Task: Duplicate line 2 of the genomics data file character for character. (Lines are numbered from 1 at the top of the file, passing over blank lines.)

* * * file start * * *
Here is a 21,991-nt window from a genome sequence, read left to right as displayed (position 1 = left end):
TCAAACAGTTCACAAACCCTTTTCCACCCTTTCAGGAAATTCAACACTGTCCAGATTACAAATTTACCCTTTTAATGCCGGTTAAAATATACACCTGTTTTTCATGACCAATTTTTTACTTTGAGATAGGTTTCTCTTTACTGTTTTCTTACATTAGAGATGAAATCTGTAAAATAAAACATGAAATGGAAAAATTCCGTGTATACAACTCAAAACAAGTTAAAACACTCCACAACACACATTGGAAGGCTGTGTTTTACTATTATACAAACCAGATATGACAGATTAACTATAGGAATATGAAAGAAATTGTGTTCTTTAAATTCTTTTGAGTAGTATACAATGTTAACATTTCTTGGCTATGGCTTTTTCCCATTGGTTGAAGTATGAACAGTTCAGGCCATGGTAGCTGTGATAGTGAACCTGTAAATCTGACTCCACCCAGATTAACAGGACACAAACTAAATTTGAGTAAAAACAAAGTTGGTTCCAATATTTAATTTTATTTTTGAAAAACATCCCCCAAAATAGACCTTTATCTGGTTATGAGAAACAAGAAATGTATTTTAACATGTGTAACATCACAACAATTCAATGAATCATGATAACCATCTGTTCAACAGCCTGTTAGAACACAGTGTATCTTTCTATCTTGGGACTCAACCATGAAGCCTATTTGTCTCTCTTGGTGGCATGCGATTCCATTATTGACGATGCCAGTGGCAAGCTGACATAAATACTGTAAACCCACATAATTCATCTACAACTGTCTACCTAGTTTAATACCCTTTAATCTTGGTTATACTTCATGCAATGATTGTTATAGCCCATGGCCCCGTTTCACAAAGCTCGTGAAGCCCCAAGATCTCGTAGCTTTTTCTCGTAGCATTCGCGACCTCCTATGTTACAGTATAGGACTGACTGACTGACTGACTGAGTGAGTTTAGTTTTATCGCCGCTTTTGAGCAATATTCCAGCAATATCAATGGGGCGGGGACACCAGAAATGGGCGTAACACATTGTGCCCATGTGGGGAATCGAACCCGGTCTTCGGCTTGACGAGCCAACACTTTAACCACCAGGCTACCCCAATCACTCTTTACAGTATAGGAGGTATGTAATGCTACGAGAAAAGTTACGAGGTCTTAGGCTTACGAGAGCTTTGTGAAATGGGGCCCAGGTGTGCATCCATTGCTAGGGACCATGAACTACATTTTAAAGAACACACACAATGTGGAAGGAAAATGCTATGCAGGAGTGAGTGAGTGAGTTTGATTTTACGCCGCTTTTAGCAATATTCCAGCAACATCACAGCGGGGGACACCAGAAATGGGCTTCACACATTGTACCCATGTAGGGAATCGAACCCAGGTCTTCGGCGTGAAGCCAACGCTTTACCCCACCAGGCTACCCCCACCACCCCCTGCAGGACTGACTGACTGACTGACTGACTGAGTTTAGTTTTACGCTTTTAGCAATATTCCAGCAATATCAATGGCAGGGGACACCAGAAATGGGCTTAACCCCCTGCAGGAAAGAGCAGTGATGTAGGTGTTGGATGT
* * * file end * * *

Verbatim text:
TCAAACAGTTCACAAACCCTTTTCCACCCTTTCAGGAAATTCAACACTGTCCAGATTACAAATTTACCCTTTTAATGCCGGTTAAAATATACACCTGTTTTTCATGACCAATTTTTTACTTTGAGATAGGTTTCTCTTTACTGTTTTCTTACATTAGAGATGAAATCTGTAAAATAAAACATGAAATGGAAAAATTCCGTGTATACAACTCAAAACAAGTTAAAACACTCCACAACACACATTGGAAGGCTGTGTTTTACTATTATACAAACCAGATATGACAGATTAACTATAGGAATATGAAAGAAATTGTGTTCTTTAAATTCTTTTGAGTAGTATACAATGTTAACATTTCTTGGCTATGGCTTTTTCCCATTGGTTGAAGTATGAACAGTTCAGGCCATGGTAGCTGTGATAGTGAACCTGTAAATCTGACTCCACCCAGATTAACAGGACACAAACTAAATTTGAGTAAAAACAAAGTTGGTTCCAATATTTAATTTTATTTTTGAAAAACATCCCCCAAAATAGACCTTTATCTGGTTATGAGAAACAAGAAATGTATTTTAACATGTGTAACATCACAACAATTCAATGAATCATGATAACCATCTGTTCAACAGCCTGTTAGAACACAGTGTATCTTTCTATCTTGGGACTCAACCATGAAGCCTATTTGTCTCTCTTGGTGGCATGCGATTCCATTATTGACGATGCCAGTGGCAAGCTGACATAAATACTGTAAACCCACATAATTCATCTACAACTGTCTACCTAGTTTAATACCCTTTAATCTTGGTTATACTTCATGCAATGATTGTTATAGCCCATGGCCCCGTTTCACAAAGCTCGTGAAGCCCCAAGATCTCGTAGCTTTTTCTCGTAGCATTCGCGACCTCCTATGTTACAGTATAGGACTGACTGACTGACTGACTGAGTGAGTTTAGTTTTATCGCCGCTTTTGAGCAATATTCCAGCAATATCAATGGGGCGGGGACACCAGAAATGGGCGTAACACATTGTGCCCATGTGGGGAATCGAACCCGGTCTTCGGCTTGACGAGCCAACACTTTAACCACCAGGCTACCCCAATCACTCTTTACAGTATAGGAGGTATGTAATGCTACGAGAAAAGTTACGAGGTCTTAGGCTTACGAGAGCTTTGTGAAATGGGGCCCAGGTGTGCATCCATTGCTAGGGACCATGAACTACATTTTAAAGAACACACACAATGTGGAAGGAAAATGCTATGCAGGAGTGAGTGAGTGAGTTTGATTTTACGCCGCTTTTAGCAATATTCCAGCAACATCACAGCGGGGGACACCAGAAATGGGCTTCACACATTGTACCCATGTAGGGAATCGAACCCAGGTCTTCGGCGTGAAGCCAACGCTTTACCCCACCAGGCTACCCCCACCACCCCCTGCAGGACTGACTGACTGACTGACTGACTGAGTTTAGTTTTACGCTTTTAGCAATATTCCAGCAATATCAATGGCAGGGGACACCAGAAATGGGCTTAACCCCCTGCAGGAAAGAGCAGTGATGTAGGTGTTGGATGT